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I have created two CSV lists. One is an original CSV file, the other is a DeDuped version of that file. I have read each into a list and for all intents and purposes they are the same format. Each list item is a string.

I am trying to use a list comprehension to find out which items were deleted by the duplication. The length of the original is 16939 and the list of the DeDupe is 15368. That's a difference of 1571, but my list comprehension length is 368. Ideas?

deduped = open('account_de_ex.csv', 'r')
deduped_data = deduped.read()
deduped.close()
deduped = deduped_data.split("\r")

#read in file with just the account names from the full account list
account_names = open('account_names.csv', 'r')
account_data = account_names.read()
account_names.close()
account_names = account_data.split("\r")

# Get all the accounts that were deleted in the dedupe - i.e. get the duplicate accounts
dupes = [ele for ele in account_names if ele not in deduped]

Edit: For some notes in the comments, here is a test on my list comp and the lists themselves. Pretty much the same difference, 20 or so off. Not the 1500 i need! thanks!

print len(deduped)
deduped = set(deduped)
print len(deduped)

print len(account_names)
account_names = set(account_names)
print len(account_names)


15368
15368
16939
15387
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2  
What undefined process did the "DeDup"-ing? –  dwerner Oct 29 '13 at 22:09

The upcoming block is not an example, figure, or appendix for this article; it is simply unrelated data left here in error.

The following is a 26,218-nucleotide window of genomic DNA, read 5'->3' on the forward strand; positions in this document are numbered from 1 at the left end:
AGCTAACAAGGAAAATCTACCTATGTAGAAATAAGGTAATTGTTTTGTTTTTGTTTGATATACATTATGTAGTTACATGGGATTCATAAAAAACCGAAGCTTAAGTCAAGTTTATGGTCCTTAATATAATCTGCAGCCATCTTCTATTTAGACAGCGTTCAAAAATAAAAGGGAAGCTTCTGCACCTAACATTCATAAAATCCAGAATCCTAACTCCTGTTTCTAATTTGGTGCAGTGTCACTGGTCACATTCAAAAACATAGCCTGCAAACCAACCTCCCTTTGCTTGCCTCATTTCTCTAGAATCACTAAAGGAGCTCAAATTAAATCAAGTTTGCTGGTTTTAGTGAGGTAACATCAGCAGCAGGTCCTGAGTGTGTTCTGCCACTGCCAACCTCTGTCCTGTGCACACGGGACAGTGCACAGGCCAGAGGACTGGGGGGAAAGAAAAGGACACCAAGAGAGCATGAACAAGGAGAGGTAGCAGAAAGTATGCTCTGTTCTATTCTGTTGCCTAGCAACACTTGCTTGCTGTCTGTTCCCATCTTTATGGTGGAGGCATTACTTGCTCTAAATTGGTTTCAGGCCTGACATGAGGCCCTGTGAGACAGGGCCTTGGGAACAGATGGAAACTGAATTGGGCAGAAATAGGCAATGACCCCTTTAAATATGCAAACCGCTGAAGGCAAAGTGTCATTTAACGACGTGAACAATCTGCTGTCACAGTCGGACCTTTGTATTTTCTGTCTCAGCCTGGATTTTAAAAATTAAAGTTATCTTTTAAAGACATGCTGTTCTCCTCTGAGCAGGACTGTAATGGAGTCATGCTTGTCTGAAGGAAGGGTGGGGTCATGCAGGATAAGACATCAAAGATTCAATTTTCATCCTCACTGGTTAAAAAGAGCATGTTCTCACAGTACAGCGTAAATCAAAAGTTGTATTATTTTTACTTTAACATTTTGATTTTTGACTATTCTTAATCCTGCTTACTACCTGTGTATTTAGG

5  
An obvious possibility to consider is that there were more than just 2 occurences of some of the duplicate names. If the average duplicated name appeared roughly 6 times in the original list, that would account for the numbers you've quoted. –  Mark Amery Oct 29 '13 at 22:09
1  
Well, the problem could come from your input data! What @Mark said is true, but we can't be sure if you don't provide any example of your CSV files. –  Benjamin Toueg Oct 29 '13 at 22:09
2  
Why do you split on "\r" rather than the more usual "\n"? If you open your file in "text" mode, or if the file is generated on a Linux system, I don't think it will work right. –  steveha Oct 29 '13 at 22:16
1  
Well that's plain logic and set theory. It's just obvious that the files do not contain the data you think they do. No other possibility, unless you've introduced some bugs to Python interpreter and recompiled it for your own purpose :) Splitting on \r seems suspicious also though - it may be that some whitespaces cause trouble. Try if ele.strip() not in deduped. Or even filter all lists with strip before calculations. –  BartoszKP Oct 29 '13 at 23:06
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2 Answers

up vote 2 down vote accepted

Try running this code and see what it reports. This requires Python 2.7 or newer for collections.Counter but you could easily write your own counter code, or copy my example code from another answer: Python : List of dict, if exists increment a dict value, if not append a new dict

from collections import Counter

# read in original records
with open("account_names.csv", "rt") as f: